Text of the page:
Tatum holds a sign showing the health challenges he has overcome.

Tatum, the survivor

After beating cancer as a toddler, this teenager confronted a pandemic and won.

Tatum Crowell is no stranger to Baylor Scott & White McLane Children’s Medical Center. At 15 months old, he was diagnosed with Stage III liver cancer. Twelve years later, this teenager was again fighting for his life against COVID-19.

As a toddler, Tatum underwent nine rounds of chemotherapy, a full liver transplant, and had part of his lung removed after he contracted fungal pneumonia amid his battle with cancer. After 10 difficult and heartbreaking months, Tatum was cancer-free.

Unfortunately, Tatum’s medical journey wasn’t quite over. Over time, chemotherapy and anti-rejection medications damaged his kidneys and suppressed his immune system, making him vulnerable to illness.

In late March 2020, Tatum began complaining of nausea, shortness of breath, and fatigue. Despite his self-quarantine since mid-March, tests revealed Tatum had COVID-19.

“I’ve had a lot of shocks in my life when it comes to Tatum’s health, but this one got to me,” says his mother, Jasmine Crowell. “I couldn’t control cancer and I couldn’t control him needing a transplant. This one was really tough to handle because I felt like I could have controlled it. That positive test was a punch to the gut. I felt like a failure, even though we had done everything we were supposed to do to keep him healthy.”

Over the years, the staff at McLane Children’s had become like family to Tatum and his mother. “Tatum has been at this hospital his whole life and they have never let us down,” Mrs. Crowell says. “I was feeling guilty and nervous, but from the moment they gave us the positive result, we experienced an outpouring of love. I saw how prepared they were, that they knew this was coming, and I didn’t feel nervous anymore. I felt relief.”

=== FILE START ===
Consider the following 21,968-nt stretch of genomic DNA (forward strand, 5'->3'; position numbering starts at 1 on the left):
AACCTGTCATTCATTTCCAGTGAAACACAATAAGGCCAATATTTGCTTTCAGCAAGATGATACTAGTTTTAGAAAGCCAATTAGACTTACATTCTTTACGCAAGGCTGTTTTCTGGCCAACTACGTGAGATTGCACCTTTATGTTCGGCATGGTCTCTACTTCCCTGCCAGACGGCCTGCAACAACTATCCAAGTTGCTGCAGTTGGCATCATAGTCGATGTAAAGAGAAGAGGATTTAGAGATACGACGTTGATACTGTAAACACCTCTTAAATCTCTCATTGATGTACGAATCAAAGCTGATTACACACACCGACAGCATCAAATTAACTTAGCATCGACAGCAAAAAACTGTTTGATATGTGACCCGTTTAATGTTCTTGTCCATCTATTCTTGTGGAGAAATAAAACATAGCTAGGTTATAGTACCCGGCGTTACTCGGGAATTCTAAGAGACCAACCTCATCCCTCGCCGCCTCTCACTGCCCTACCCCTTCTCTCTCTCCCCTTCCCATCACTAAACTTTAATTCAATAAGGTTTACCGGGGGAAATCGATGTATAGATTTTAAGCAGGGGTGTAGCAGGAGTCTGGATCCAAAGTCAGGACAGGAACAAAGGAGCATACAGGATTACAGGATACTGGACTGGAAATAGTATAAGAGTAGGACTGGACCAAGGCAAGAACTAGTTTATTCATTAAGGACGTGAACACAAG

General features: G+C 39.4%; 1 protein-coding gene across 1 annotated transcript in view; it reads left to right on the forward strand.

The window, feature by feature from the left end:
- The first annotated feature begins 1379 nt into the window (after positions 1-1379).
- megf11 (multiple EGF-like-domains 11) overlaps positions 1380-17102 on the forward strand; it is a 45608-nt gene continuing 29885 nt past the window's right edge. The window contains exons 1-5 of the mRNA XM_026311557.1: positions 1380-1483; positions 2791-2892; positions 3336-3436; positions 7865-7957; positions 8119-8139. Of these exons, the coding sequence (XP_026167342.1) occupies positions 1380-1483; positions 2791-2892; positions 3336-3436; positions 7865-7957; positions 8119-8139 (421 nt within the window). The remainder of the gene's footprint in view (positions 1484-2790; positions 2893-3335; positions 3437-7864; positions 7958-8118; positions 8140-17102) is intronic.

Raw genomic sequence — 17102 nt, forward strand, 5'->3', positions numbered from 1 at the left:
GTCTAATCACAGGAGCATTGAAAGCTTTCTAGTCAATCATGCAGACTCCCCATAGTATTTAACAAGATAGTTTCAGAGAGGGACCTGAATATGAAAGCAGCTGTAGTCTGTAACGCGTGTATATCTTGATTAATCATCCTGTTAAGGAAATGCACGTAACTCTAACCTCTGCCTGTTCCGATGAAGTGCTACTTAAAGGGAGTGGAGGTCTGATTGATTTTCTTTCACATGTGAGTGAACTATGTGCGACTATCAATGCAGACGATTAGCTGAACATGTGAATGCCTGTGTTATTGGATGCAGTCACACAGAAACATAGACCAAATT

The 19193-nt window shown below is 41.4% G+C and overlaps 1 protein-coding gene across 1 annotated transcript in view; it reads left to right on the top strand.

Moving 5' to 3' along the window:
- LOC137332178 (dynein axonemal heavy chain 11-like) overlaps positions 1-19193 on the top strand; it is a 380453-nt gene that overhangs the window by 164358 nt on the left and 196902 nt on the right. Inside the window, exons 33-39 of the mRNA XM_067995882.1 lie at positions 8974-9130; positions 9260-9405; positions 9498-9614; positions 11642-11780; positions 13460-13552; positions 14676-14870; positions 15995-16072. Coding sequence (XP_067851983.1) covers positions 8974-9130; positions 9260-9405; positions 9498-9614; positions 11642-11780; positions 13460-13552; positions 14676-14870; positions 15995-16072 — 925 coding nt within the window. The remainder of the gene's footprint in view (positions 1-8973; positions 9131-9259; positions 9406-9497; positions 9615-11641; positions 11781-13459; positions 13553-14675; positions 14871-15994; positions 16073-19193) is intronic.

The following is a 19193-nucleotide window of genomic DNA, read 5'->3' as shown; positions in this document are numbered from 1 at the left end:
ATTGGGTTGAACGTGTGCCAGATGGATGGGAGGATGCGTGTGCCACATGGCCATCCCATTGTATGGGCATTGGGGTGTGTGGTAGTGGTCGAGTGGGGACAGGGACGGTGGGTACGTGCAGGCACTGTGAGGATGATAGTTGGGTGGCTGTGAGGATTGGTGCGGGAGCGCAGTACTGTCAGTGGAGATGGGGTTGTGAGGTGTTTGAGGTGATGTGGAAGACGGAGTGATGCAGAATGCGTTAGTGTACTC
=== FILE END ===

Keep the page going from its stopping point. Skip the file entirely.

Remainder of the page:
Tatum hugs one of his “space angels.”

Because of his health history, Tatum was admitted to an isolation room with its own air system and extra precautions to protect both Tatum and the staff. “Everyone who came in to treat him was wearing suits with their own airflow. They looked like astronauts. Tatum called them his ‘space angels,’” Mrs. Crowell says.

With limited research regarding the novel coronavirus and the appropriate treatment for children, Tatum’s medical team faced a challenge. “While his liver is now really healthy, his kidneys aren’t great, and he’s immunosuppressed because of the transplant medication he takes,” Mrs. Crowell says. “The medication that would support him through the worst of his virus symptoms might also damage his liver and kidneys. The doctors helped us weigh all the options and figure out which route was going to be best for him.”

Tatum and his mother spent just over one week in isolation at the hospital. “It got pretty lonely, but the entire staff helped make it easier. The Child Life team sent up games and art projects for us to do. The nurses were like counselors to me and extra parents to Tatum. They each had their own special handshake with him. Someone on the nutrition team called to ask for our dinner order, and she just talked and laughed with me. I truly appreciate everything the entire staff did for us.”

Finally, Tatum was able to go home, although he spent the next two weeks in continued quarantine. “His discharge was very emotional for me. I guess it’s because we added another survivor checkmark to his medical history,” Mrs. Crowell says. “I can’t say ‘thank you’ enough. Yet again, this hospital has saved my son.”

The need for funding for equipment and research to combat COVID-19 is ongoing, as is the need to continue enhanced safety measures to protect both staff and patients, like Tatum. “I truly believe that with donations to help support our healthcare workers, we can beat this,” Mrs. Crowell says. “We are bigger than this virus.”

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